LUDWIG WITTGENSTEIN (April 26, 1889 – April 29, 1951)
Austrian-British philosopher. Noted for his anti-systematic theories and controversial, thought-provoking publications.
- Published the Tractatus Logico-Philosophicus in 1921; his Philosophical Investigations was published posthumously in 1953. The Baruch Poll – research survey center of The City University of New York – ranked Investigations as the most important philosophical book of the 20th century.
- Winner of several medals for bravery for his service in the Austrian military in World War I, including the Gold and Silver Medals of Valor.
- One of the most important contributors to the “linguistic turn” movement of philosophy, which bridged language with philosophy and led to the creation of fields of study such as linguistics and semiotics.
Ludwig Wittgenstein was the youngest of eight children, born to one of the wealthiest families in Vienna (in what was then the Austro-Hungarian Empire). His maternal cousin, born two weeks later, was Friedrich von Hayek, who grew up to be one of the most important economists of the 20th century and a Nobel laureate for his work on the theory of money and economic fluctuations. It’s no surprise, then, that Ludwig and Friedrich came from a well-educated, intellectual family. Karl Wittgenstein, Ludwig’s father, was a wealthy industrialist who served as a patron of the arts, especially music. Johannes Brahms and Gustav Mahler were among the composers who spent time in the Wittgenstein household, and the children all grew up with musical talent – son Paul’s career as a concert pianist continued even after he lost an arm during a tour of duty in World War I. The eldest boy, Hans, began composing his own music at age four.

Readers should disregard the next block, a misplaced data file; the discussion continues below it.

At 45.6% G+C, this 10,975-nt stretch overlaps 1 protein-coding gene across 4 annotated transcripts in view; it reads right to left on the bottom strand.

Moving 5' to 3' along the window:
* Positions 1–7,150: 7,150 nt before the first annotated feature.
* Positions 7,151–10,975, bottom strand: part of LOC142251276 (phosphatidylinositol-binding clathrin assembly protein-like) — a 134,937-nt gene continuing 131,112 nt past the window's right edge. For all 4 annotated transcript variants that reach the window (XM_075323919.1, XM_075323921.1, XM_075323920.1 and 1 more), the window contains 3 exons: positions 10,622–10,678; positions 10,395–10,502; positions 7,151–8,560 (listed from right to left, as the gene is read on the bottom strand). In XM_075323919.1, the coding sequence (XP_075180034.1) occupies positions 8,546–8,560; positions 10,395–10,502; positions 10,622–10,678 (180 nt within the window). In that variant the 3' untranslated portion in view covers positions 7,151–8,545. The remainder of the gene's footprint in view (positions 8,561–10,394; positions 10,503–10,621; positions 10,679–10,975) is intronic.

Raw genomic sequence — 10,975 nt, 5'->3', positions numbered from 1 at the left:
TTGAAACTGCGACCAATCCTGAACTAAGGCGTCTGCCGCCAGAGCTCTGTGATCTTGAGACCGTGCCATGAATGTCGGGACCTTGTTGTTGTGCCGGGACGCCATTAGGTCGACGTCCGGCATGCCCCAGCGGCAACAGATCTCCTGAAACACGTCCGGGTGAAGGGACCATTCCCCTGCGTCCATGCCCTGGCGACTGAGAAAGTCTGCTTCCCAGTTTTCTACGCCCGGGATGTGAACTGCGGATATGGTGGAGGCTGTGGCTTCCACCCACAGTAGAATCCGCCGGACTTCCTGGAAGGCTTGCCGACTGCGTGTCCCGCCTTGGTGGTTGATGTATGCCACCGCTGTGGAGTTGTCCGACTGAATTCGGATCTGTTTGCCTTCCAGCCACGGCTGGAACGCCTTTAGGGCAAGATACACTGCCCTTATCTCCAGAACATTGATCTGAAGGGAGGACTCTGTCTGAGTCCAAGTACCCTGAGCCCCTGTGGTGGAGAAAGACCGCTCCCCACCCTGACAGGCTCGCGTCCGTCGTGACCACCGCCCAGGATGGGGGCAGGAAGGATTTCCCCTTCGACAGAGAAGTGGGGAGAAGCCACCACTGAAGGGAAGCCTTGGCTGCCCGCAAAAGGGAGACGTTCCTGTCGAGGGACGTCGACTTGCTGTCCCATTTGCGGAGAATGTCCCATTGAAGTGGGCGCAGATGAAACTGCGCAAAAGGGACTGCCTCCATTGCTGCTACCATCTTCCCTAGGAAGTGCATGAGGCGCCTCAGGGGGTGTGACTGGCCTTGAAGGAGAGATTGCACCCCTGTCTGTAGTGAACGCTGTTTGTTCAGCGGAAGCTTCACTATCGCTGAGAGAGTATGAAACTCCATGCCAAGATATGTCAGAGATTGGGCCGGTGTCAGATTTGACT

However, alongside this penchant for genius was a dark side. Three of the five Wittgenstein boys committed suicide, including Hans, who took his life when Ludwig was three years old. Homeschooled before attending school with other young men, Ludwig was considered a bit of an oddball by his classmates. (Teenage Adolf Hitler, a fellow student at the Realschule in Linz, was not actually Ludwig’s classmate, though the boys were the same age and had many of the same teachers over the course of their schooling; because of his education at home, Ludwig was two grades ahead of Hitler.) Wittgenstein missed many of his classes, and when he did show up, he put on airs, insisting he be addressed formally by his classmates and dressing in ostentatiously formal clothes. His diction and grammar were extremely precise, even baroque, and yet his vocabulary was mediocre.
Oddball or not, Wittgenstein did fairly well in school, and went on to study mechanical engineering in Berlin and Manchester, before enrolling at the University of Cambridge at age 22. At Manchester, he had become interested in the foundations of mathematics, through the writings of Bertrand Russell; at Cambridge, he sought Russell out, attending his lectures and studying logic, mathematics, and philosophy with him. However, Wittgenstein felt that an academic environment was actually distracting him from his quest for the truth, and so he rented a house in rural Norway, where he stayed while embarking on his private studies.